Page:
“Utod! Utod! Pangasugan! Pangasugan”

are the shouts we often hear the moment we step out of the university gates at the market and at the school main entrance. They either crowd at the two waiting sheds near the Obelisk or at the vacant lot near the market. The drivers wear shades, caps or bonnets, long-sleeve shirts and conventional blue jeans. And with them are their ‘bikes’ of different colors, styles and brands. Introducing our new mode of transportation (not a high-tech cab or bus), our two-wheel vehicles which start to dominate the roads, (tentenenen)… “HABAL-HABAL”.

Nowadays, habal-habals seem to be the new face of public transportation in Baybay City. We have buses, multicabs, taxis, jeepneys, MRTs and LRTs and vans in the country; and now we have them. They are not only present in our dear place. They are present in other parts of the nation as well.

Here in our place, with just a minimum fare of five pesos, a habal-habal can take you directly to your destination covered by the fare, unlike multicabs which do long stop-overs for additional passengers. They could also drop you to some other places, for a higher price of course. You don’t have to stay in the waiting shed for some time and wait for the bus to pass by, or wait in a cab ’til it’s full. With them, you also save yourself from the tiring walks within the interiors of Pangasugan, Patag or Guadalupe. They’re also available even at a later time. Buses and cabs are off at around 8:45 pm, but habal-habals are still present as late as 11:00 pm. You can still get home, again with a higher fare. Sometimes they are unreasonable, taking advantage of those who really are eager to get home. If that’s the case, better sleep at a friend’s pad. It’s safer. Just tell your parents you had an urgent project. Just wake up earlier to catch the first trip. (For Ormoc it’s 4:00 am, for Baybay it’s around 5:00 am)

Admit it or not, habal-habals are becoming more accessible more and more anytime. When you’re on a rush to somewhere, you can ride one. When you don’t want to walk to Patag or Utod, you can ride one. Apparently, more and more people, especially VSU students are becoming dependent with them in terms of transportation. But wait, don’t you know that their operation in the locality is illegal? Yes, they’re illegal.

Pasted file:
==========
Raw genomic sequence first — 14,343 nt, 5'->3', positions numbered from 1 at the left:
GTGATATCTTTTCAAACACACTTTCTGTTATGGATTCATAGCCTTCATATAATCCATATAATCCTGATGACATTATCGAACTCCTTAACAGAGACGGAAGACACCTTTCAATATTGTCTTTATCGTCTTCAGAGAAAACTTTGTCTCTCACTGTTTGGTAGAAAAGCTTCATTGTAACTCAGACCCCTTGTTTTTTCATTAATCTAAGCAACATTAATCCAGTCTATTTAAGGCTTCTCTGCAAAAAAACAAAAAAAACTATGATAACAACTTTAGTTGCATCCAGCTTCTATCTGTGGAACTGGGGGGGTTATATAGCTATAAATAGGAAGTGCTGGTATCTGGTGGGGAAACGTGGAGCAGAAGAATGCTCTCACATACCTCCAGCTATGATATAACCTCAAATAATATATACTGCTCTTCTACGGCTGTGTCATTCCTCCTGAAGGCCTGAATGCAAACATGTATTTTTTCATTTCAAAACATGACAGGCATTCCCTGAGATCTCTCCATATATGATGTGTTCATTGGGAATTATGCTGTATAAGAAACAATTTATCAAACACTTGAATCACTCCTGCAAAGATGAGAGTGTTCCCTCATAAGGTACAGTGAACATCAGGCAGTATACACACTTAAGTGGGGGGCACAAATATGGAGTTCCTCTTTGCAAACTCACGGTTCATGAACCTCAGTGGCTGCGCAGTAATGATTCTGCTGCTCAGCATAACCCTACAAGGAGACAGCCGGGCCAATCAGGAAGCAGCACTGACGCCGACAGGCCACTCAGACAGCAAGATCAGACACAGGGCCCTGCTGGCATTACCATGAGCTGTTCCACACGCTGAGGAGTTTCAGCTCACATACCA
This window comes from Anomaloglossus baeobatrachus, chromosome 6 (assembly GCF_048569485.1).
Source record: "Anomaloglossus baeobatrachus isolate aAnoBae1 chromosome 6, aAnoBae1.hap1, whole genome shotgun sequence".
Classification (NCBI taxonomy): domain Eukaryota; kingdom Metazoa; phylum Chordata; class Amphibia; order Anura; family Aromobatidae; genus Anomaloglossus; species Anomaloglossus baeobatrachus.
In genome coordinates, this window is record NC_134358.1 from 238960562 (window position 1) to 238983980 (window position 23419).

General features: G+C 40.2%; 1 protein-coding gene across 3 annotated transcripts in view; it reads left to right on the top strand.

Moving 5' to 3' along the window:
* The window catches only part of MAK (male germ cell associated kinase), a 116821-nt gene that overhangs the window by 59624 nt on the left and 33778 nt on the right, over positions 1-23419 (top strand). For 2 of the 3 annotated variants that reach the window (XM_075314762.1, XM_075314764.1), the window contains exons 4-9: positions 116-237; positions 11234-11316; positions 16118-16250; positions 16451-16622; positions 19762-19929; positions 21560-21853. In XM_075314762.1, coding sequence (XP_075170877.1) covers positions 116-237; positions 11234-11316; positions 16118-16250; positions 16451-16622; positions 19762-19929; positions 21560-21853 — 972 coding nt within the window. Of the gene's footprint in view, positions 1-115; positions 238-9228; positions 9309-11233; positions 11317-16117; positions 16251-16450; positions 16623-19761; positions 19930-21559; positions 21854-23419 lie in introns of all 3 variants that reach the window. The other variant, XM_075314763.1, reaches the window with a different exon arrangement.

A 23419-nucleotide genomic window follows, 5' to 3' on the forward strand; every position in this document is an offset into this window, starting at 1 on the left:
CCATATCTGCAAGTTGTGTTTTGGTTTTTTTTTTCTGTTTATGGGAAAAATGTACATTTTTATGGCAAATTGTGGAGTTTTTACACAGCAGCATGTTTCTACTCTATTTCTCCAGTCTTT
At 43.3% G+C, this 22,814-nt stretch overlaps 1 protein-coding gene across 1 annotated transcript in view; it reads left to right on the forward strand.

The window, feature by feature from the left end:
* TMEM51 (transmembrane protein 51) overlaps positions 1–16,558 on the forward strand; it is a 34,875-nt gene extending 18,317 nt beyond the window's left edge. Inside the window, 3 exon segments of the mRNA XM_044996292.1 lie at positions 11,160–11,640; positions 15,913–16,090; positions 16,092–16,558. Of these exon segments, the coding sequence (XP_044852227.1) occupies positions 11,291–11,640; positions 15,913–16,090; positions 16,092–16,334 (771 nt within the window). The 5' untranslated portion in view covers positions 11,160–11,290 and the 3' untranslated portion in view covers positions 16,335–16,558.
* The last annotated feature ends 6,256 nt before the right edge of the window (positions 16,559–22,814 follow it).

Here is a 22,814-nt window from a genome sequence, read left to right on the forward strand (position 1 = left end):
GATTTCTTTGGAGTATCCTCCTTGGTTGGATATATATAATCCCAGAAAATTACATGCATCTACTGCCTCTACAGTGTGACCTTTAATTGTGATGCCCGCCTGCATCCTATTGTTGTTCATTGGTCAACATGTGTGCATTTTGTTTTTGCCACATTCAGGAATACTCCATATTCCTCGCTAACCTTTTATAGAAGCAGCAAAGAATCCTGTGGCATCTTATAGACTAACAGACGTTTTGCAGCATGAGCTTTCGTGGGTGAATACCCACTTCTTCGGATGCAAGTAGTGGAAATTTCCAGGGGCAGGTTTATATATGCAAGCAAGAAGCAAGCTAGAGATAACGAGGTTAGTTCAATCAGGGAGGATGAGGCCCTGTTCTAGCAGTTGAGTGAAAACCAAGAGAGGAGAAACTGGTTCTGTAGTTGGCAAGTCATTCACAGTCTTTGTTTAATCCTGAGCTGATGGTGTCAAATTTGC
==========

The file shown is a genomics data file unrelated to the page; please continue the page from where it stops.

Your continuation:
You reader, do you know it’s illegal? The university knows it’s illegal. The city hall knows it’s illegal. LTO knows it’s illegal. Moreover, habal-habal drivers themselves know that their so-so ‘occupation’ is a breach on the law. If that’s the case, then why are they on the roads?

Eladio Lim Jr., Traffic Regulations Office Evaluator of the Land Transportation Office (LTO), Baybay said, “Habal-habals are illegal. They are not authorized to convey passengers. Two-wheeled public transportation vehicles are prohibited.” The LTO office do operations to suppress this activity. “If we catch them, we impound the vehicle, penalize one thousand pesos and give a week license suspension for the driver’s first offense; one month for the 2nd offense; three months for the 3rd offense and removal of the license at the 4th.” Hmm… I wonder when the fourth offense will be. I guess you have to do your operations more often, if your office would really like to suppress them. Remember: time is gold. A split second may cause injury or worse death if ever accidents involving habal-habals happen.